Mountain Biking Is a Power Trip

As cyclists with the South Bay Mountain Biking Club traverse the dirt trails of Topanga Canyon, they pedal into a wilderness that’s minutes from Los Angeles, but worlds away.

Horses trot along the rocky trail. Birds chirp. A snake slithers across the winding path. Mosquitoes buzz. And at the top, purple and yellow wildflowers dot a green hillside that overlooks the Pacific Ocean.

It’s a tough ride up, but it’s all downhill from there.

Mountain biking combines the serenity of a walk in the woods with the adrenaline rush of, say, white-water rafting. That explains why so many people are hitting the trails in places like the Santa Monica and San Gabriel mountains each weekend.


“You get the same thrill as skiing, but you don’t have to bundle up,” says Susan Gordon, 38, the club’s point person for female cyclists. “Besides, you can do it a half-hour away from home.”

Indeed, mountain biking can be done almost anywhere and with only a bike and a helmet. Even so, there are dozens of clubs across Southern California with men and women riders. Clubs provide a safety-in-numbers approach to riding, and the motivation that’s sometimes needed to keep moving.

Riding in the mountains presents different challenges from those of road cycling. Mountain bikes are sturdier than road bikes and give cyclists the ability to go where a narrow-wheel cycle can’t. Still, riding on dirt can be difficult, and so can navigating the different off-road terrains.

“It’s much more challenging than riding on the road,” says Steve Handshaw of Culver City. “You have to learn gearing and how to maneuver the bike. It’s very technical.”


And the aerobic benefits of the sport are phenomenal. Along with building endurance, mountain biking burns about 10 to 20 calories per minute--up to 1,200 per hour--depending on the terrain that a biker climbs and the amount of energy being exerted.

Mountain biking requires strong quadriceps and provides a great workout for the lower body. It also strengthens the stomach, hip flexers and back muscles, which are all used to maneuver and balance the bike. And unlike running, mountain biking provides a low-impact workout that doesn’t put pressure on the joints.

The South Bay Mountain Biking Club, founded by Mansoor Sabbagh and Nilson Vasconcellos 1 1/2 years ago, is one of the biggest in the Southland with about 40 members. The group has three levels of cyclists, from beginner to advanced, and rides are offered for each level.

Members lead rides all over Southern California each weekend and rate the level of difficulty of each trek so no one is in for any surprises. During the summer, they sometimes hit the advanced ski trails at Mammoth and Big Bear lakes.


The South Bay club has a Web site,, which displays a monthly newsletter and a calendar of its rides in addition to special events. The club also promotes biking seminars, including a free monthly workshop for beginners sponsored by the Concerned Off-Road Bicyclists Assn., which teaches the fundamentals of the sport.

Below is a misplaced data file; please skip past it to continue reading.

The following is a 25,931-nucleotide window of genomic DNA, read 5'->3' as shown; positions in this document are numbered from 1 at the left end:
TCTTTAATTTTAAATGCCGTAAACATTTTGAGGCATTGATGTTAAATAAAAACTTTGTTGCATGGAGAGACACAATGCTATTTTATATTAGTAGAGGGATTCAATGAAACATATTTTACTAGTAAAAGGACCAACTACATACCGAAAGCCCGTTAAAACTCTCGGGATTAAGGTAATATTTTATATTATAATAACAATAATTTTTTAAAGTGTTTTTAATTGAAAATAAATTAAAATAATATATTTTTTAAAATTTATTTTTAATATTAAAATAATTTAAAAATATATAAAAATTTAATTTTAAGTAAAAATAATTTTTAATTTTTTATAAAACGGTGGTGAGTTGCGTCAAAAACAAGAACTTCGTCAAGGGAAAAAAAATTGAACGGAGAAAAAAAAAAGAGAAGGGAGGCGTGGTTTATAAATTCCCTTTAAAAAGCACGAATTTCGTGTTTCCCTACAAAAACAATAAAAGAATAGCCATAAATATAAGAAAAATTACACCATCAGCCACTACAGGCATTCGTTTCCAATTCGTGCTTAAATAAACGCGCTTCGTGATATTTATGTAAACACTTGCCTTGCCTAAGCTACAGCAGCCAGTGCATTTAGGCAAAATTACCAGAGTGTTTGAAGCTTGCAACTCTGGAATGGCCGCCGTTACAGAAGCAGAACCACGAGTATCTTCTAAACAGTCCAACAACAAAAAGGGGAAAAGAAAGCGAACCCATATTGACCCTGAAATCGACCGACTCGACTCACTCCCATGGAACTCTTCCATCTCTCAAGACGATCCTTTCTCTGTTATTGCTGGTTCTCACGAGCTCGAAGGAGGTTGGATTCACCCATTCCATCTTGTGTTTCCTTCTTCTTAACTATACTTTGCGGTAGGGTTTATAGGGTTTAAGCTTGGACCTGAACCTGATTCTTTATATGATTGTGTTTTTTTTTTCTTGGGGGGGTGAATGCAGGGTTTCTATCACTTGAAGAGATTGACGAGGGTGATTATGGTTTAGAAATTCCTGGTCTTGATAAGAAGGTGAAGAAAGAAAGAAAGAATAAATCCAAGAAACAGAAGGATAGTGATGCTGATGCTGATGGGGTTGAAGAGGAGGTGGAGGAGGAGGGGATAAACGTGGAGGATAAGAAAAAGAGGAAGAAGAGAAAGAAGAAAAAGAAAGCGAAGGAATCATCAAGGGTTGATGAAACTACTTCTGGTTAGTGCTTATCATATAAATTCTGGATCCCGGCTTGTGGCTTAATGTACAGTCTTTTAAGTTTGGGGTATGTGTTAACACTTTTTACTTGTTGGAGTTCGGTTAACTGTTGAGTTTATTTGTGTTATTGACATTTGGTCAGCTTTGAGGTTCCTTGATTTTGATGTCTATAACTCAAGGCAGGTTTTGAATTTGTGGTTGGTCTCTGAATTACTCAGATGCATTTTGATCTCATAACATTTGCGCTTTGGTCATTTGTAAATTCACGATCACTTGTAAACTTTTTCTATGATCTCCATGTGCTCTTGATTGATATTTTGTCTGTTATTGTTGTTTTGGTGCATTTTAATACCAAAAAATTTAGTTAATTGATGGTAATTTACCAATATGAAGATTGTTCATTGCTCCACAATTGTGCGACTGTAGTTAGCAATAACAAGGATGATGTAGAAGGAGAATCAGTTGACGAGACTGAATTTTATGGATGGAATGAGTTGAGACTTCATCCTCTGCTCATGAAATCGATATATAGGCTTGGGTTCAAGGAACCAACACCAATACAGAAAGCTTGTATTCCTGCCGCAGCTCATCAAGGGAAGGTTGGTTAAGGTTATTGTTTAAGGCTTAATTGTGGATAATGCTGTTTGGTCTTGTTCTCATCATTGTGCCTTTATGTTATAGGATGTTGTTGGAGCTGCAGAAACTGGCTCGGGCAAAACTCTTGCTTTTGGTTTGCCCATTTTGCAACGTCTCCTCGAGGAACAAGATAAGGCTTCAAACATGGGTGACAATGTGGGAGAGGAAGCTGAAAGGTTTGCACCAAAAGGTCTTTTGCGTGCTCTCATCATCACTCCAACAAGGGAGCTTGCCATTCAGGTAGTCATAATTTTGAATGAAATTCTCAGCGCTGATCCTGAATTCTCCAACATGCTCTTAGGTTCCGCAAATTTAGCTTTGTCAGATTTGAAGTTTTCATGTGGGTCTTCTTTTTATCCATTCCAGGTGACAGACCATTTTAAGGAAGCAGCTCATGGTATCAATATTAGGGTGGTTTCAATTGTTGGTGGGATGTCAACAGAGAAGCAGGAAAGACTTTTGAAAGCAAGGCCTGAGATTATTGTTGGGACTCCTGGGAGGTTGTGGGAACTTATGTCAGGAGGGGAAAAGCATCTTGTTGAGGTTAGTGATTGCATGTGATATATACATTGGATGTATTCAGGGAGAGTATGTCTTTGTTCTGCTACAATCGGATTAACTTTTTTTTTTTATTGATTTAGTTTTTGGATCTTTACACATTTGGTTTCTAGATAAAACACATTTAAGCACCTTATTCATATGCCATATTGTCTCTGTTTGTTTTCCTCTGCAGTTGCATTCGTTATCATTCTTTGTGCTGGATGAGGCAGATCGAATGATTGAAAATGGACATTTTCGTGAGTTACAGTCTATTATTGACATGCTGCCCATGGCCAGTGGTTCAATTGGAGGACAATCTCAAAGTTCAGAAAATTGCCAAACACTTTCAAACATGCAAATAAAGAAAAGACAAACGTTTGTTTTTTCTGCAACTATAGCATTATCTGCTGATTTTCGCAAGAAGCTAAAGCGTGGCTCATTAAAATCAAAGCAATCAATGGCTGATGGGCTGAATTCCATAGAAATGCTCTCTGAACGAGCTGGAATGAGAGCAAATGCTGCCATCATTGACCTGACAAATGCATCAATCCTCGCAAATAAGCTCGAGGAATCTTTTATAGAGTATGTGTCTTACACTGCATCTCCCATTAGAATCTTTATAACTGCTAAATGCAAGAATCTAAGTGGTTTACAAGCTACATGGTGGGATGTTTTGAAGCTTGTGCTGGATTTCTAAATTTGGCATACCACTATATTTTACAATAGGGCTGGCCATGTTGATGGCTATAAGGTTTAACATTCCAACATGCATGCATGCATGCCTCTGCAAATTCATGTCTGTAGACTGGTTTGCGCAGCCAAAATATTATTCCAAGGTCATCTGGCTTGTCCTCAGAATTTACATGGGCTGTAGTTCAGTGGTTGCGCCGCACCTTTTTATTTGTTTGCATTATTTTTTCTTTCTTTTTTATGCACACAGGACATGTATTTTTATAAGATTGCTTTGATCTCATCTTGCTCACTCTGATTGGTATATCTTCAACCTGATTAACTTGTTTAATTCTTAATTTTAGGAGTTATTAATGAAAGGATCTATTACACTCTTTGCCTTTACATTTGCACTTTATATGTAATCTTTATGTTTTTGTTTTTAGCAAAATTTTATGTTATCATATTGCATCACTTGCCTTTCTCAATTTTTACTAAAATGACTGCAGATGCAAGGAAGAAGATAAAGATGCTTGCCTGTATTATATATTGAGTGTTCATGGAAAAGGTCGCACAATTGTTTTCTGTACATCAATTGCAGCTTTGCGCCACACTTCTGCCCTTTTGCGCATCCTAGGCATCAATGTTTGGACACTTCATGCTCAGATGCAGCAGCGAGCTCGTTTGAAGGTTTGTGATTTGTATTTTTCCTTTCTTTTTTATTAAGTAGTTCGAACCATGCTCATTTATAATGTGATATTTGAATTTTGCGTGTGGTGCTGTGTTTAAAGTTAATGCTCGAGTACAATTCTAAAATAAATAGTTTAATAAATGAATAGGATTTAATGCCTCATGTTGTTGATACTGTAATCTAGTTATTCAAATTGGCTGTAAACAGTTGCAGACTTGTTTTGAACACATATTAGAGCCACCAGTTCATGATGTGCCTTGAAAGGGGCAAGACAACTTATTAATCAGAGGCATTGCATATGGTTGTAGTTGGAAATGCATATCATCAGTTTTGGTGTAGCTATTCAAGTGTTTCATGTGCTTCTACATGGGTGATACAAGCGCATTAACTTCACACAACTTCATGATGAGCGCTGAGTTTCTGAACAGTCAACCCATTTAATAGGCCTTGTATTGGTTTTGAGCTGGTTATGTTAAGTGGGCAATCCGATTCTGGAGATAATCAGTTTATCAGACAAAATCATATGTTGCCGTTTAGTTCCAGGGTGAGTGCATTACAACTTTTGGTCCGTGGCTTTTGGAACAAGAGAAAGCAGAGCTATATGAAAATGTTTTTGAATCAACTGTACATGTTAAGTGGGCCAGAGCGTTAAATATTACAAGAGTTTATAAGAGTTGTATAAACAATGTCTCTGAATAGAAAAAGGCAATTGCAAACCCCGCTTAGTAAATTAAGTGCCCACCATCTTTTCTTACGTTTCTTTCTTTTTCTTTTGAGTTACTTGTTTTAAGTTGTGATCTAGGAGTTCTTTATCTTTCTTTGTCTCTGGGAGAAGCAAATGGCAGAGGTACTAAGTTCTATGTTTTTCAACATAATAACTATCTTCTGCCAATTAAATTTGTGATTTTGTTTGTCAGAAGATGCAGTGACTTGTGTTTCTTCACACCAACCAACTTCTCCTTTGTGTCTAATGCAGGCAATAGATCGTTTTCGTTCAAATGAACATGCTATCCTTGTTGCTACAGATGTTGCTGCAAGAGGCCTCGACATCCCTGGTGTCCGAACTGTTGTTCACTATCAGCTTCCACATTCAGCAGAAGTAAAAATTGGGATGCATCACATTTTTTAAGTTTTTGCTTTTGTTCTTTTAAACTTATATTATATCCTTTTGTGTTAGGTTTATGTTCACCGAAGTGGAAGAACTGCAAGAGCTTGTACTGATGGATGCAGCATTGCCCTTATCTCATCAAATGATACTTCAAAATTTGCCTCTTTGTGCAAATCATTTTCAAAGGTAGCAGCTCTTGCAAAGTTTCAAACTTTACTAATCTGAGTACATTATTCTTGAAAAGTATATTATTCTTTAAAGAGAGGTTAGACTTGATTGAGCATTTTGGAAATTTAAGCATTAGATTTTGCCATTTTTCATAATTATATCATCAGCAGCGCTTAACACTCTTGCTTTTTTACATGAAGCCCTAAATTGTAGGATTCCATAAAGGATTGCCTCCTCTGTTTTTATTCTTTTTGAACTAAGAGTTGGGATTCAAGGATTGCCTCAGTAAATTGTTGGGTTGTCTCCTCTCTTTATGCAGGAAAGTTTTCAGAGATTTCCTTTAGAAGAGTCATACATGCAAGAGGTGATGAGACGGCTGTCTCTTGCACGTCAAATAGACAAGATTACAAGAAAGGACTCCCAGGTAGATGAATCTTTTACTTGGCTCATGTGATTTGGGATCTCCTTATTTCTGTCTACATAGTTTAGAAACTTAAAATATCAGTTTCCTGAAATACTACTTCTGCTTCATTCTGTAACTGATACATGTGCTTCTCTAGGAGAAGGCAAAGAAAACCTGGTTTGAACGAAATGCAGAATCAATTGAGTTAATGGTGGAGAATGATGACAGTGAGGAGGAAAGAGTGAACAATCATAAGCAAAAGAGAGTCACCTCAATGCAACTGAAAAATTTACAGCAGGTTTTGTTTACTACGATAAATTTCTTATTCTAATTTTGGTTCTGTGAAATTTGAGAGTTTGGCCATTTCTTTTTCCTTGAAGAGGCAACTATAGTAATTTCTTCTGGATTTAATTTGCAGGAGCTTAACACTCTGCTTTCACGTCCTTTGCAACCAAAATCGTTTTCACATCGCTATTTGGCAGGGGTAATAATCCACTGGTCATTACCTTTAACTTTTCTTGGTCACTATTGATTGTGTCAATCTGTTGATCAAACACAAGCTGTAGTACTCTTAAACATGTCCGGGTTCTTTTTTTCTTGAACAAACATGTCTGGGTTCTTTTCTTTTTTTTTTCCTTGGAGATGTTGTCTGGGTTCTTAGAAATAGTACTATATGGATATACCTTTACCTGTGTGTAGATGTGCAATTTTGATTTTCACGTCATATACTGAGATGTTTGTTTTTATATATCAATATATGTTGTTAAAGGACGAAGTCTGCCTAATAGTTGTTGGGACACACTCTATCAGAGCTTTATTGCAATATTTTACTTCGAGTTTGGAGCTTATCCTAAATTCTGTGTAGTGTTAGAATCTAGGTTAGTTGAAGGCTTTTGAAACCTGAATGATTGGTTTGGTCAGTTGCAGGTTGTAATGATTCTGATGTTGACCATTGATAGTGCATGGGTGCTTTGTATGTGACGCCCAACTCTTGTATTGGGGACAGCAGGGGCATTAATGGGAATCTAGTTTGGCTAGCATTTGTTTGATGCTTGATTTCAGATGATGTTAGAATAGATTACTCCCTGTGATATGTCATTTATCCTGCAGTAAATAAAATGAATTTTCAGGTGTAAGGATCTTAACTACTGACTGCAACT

Mountain biking originated in Northern California in 1974 when a group of road racers fixed up some large-frame bikes and rode them down a 2,600-foot peak on Mt. Tamalpais. Interest in the sport picked up steam in the 1980s, and by 1993 the number of mountain bikers had increased by 170%, according to the National Off Road Bike Assn.

Officials at NORBA say interest in the sport is as strong as ever but has leveled off. Spokeswoman B.J. Hoeptner says that’s because most people who are interested in mountain biking are already doing it.

Though mountain biking brings to mind the image of reckless, callow youths, 70% of bikers are college-educated professionals who range in age from 20 to 40, according to NORBA. And they earn an average of $42,200 annually, which explains why they can afford a sport in which a bike can cost anywhere from $200 to $5,000.


Alan Stoddard, 43, took up road cycling after falling off a ladder and shattering his tibia six years ago. The former 10K runner discovered mountain biking about two years ago and was hooked immediately, he says, because the low-impact workout provided great exercise and a lot of fun.

“I still have to be real careful about putting too much stress on my knees when we’re climbing a steep grade,” says Stoddard, of Hawthorne. “But, overall, mountain biking has really helped strengthen my legs and my knees.”

The risk of injury in mountain biking is pretty high, and even experienced mountain bikers are known to take a spill. But that never seems to stop those who truly love the sport from getting back on a bike.

“I don’t think I’ll ever stop, because it’s the best fun I’ve ever had,” says Franni Filzen, 38, who took up the sport three years ago. “When you get outside and get up that mountain, it’s really empowering. . . . It’s the cheapest form of therapy.”



On the Move is published on the fourth Monday of the month. Tracy Johnson’s e-mail address is


Want to Hit the Trails?


For more information, contact an area mountain biking club. Some local clubs include:

* The South Bay Mountain Biking Club

(310) 379-7058 or (310) 937-1893

* Team Bones Mountain Bike Club


(Santa Monica Mountains)

(310) 395-5026

* Team Chupacabra



(626) 333-6106

* Fullerton Loop Weekly Mountain Bike Ride

(714) 974-6465

* Peninsula Cycle Club


(Palos Verdes Peninsula)

(310) 378-6463

* Conejo Valley Cyclists

(805) 449-5211


* L.A. F.O.R.C.E. (L.A. Female Off Road Cycling Enthusiasts)

(310) 545-3554

* Over the Bars Mountain Bike Club

(818) 504-4037


* SHARE Mountain Bike Club of Orange County

(714) 222-3334